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Tuesday, July 01, 2008

Milwaukee Teachers OK to Indoctrinate Students

Page down to the July 1, 11:03 entry (side note: why can't the Journal Sentinel include permalinks?).

Court says union signs in school are OK

Teachers have a right to post signs in classrooms supporting their side in a labor dispute, the state Court of Appeals panel in Milwaukee said in a decision released today.

...The Milwaukee Teachers' Education Association, the union representing the teachers, suggested that the signs be posted after attempts to reach a contract agreement for 2003-2005 failed. The teachers began wearing buttons during the school day that stated "attract and retain" in March 2004. A month later teachers displayed two-sided, 11x14-inch signs in their classrooms on windows, desks and walls.

The union later encouraged teachers to display the signs more visibly, particularly during parent-teacher conferences, along with letters from the union. The MPS administration sent a letter directing school principals to remove any public displays of literature that constituted "political advertising or advocacy."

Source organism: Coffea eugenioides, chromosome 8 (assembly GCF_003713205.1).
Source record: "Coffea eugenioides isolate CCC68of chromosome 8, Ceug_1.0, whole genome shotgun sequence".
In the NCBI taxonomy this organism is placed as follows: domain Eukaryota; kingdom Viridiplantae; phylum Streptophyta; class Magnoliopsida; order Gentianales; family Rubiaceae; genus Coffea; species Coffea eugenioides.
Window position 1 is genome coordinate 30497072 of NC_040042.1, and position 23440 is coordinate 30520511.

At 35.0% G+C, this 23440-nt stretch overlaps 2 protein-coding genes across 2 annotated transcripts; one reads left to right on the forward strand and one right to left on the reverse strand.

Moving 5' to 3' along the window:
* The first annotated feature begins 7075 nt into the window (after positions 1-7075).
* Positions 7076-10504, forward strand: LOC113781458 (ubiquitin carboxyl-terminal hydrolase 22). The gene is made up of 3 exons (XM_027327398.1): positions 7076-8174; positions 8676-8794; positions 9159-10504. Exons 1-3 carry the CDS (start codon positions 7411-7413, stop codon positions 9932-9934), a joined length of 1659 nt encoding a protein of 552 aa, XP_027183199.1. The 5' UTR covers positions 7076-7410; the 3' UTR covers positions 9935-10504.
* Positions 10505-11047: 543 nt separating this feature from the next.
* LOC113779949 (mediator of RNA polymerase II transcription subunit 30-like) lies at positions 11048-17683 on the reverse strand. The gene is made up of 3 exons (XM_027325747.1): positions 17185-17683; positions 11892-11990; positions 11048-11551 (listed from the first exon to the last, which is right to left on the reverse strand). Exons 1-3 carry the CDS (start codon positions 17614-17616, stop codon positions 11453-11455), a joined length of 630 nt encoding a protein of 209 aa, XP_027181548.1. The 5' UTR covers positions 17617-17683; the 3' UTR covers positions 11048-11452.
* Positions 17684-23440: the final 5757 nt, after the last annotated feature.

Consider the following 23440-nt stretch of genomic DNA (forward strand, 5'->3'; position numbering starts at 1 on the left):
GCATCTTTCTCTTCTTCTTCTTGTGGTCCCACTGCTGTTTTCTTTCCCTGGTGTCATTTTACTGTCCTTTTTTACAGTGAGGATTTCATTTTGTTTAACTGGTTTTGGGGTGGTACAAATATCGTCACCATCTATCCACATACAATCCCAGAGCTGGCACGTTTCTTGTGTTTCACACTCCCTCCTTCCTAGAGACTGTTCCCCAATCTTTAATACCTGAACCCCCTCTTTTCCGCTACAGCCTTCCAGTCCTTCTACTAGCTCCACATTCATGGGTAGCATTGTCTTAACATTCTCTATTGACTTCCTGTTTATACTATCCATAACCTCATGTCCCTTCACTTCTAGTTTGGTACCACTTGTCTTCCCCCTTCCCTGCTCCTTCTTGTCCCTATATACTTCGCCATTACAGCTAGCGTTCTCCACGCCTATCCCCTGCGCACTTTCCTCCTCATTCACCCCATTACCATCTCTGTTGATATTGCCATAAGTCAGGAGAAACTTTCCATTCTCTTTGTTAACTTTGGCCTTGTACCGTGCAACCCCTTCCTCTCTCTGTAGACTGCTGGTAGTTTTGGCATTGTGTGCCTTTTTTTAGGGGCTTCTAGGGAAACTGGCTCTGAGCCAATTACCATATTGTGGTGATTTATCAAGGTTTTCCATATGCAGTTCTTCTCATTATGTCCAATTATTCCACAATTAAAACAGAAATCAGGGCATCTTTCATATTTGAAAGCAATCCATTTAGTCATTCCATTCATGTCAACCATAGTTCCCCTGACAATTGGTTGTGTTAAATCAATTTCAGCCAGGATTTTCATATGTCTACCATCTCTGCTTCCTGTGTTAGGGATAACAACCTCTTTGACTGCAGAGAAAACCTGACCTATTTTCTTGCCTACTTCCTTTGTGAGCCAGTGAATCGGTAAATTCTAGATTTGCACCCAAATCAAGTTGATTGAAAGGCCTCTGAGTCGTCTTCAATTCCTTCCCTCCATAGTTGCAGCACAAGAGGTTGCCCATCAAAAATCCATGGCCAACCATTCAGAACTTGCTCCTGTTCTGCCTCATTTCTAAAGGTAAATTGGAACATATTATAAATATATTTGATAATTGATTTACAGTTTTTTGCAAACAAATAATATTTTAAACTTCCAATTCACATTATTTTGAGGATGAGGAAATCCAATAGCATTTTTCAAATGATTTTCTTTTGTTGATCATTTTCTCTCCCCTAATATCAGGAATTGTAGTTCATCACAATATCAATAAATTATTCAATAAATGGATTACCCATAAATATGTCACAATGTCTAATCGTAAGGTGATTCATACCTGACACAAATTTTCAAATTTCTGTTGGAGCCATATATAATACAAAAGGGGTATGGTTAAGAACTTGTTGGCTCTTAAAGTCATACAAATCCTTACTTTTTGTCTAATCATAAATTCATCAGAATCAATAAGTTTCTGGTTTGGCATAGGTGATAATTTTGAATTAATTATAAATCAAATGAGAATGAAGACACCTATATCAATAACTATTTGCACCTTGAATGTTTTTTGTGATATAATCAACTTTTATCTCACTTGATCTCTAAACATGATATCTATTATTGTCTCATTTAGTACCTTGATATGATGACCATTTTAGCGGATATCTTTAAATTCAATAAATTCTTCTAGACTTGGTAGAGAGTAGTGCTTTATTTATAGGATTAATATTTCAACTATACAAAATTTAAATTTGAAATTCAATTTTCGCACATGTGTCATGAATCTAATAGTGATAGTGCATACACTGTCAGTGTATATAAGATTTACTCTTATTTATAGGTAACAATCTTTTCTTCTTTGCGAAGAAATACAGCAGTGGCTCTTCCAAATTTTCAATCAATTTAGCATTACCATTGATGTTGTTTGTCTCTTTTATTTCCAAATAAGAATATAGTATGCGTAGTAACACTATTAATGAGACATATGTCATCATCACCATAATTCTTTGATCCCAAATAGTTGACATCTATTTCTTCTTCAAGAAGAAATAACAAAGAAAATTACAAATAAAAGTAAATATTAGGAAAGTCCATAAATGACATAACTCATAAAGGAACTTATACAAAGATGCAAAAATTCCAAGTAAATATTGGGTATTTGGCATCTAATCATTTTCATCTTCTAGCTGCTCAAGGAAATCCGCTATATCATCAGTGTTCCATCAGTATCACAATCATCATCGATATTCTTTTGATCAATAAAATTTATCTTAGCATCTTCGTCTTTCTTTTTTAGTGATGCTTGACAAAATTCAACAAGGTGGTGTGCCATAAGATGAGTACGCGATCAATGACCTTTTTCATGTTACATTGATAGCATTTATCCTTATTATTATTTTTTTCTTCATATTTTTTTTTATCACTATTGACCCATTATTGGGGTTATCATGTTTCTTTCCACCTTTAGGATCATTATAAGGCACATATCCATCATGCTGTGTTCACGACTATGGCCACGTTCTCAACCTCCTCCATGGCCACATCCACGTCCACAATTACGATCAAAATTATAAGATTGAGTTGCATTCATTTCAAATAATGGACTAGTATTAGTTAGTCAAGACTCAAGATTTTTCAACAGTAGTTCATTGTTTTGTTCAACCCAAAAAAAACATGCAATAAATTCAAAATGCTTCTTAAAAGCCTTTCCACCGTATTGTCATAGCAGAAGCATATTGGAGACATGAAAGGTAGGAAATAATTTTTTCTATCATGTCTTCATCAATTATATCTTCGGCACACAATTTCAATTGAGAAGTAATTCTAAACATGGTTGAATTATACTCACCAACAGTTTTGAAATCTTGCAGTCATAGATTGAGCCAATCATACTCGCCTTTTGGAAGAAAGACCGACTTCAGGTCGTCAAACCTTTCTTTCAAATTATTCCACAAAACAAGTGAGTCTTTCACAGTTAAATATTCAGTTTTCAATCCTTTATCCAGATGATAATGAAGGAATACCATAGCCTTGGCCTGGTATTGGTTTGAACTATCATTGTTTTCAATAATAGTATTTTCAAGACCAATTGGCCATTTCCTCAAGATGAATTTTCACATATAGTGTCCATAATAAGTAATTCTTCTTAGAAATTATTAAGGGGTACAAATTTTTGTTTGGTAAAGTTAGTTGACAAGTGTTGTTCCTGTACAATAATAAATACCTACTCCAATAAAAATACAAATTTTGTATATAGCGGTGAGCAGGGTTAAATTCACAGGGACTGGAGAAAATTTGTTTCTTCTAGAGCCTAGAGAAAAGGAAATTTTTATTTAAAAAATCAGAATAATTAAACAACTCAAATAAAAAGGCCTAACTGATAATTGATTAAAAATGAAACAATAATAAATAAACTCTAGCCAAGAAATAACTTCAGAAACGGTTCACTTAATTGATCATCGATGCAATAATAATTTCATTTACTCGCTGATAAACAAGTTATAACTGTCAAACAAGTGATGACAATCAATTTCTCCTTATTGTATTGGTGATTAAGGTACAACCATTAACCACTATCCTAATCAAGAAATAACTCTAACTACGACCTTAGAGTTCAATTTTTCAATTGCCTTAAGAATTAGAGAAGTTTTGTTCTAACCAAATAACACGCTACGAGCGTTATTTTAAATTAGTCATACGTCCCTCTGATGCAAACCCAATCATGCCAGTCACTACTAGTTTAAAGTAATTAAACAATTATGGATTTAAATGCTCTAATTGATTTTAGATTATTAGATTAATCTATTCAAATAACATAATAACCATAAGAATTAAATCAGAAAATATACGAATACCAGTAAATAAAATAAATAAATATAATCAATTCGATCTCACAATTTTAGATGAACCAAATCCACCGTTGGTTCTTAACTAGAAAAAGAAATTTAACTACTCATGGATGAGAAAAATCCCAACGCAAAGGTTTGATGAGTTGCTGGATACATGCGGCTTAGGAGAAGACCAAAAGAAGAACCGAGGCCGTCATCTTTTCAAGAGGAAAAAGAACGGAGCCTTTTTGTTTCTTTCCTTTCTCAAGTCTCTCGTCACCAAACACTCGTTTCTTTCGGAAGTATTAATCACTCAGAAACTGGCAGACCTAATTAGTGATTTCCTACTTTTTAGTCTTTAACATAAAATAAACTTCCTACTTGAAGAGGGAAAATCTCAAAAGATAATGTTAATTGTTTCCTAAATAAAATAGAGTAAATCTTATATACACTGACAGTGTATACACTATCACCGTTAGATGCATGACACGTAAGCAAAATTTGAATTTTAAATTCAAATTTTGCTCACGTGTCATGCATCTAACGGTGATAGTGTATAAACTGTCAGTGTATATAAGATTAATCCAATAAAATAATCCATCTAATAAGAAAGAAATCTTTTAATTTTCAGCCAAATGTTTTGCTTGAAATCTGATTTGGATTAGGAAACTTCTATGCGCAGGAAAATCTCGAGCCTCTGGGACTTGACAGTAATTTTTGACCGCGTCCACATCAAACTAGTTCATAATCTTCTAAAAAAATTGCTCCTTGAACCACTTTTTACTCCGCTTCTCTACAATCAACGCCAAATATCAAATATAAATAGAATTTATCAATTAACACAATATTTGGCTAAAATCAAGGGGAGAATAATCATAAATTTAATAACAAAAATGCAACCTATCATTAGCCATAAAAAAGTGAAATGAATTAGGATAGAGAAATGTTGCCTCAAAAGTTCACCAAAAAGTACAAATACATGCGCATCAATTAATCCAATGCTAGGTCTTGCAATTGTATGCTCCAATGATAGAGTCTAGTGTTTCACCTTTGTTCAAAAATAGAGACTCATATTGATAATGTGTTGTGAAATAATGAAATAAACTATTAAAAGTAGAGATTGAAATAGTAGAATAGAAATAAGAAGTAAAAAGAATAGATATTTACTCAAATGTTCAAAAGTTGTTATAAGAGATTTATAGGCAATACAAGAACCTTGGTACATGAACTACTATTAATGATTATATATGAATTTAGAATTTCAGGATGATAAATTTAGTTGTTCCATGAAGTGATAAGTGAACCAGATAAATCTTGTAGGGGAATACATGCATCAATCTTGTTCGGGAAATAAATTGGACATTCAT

The commission and the Appeals Court found that the signs did not constitute political advocacy activities that are banned by school board policy.
Check out the example one of the judges used:

"A teacher's posting of a Chicago Bears poster, for instance, is much more likely to provoke a response from a devoted Packer fan than a sign stating 'Do the Right Thing,'" the appeals court found in a decision written by Judge Ted Wedemeyer.
What a bogus (if I were a lawyer, I think I'd say "spurious") argument.

Unlike the choice of a favorite football team, the disposition of teachers' contracts - any government employee contracts, for that matter - is in the end a political decision. It's a decision made by a political body. A body - in this case, the school board - made up of elected officials, answerable to the voters.

This commission has decided it's all right for teachers to expose their students - a captive audience if there ever was one - to their side of a political question.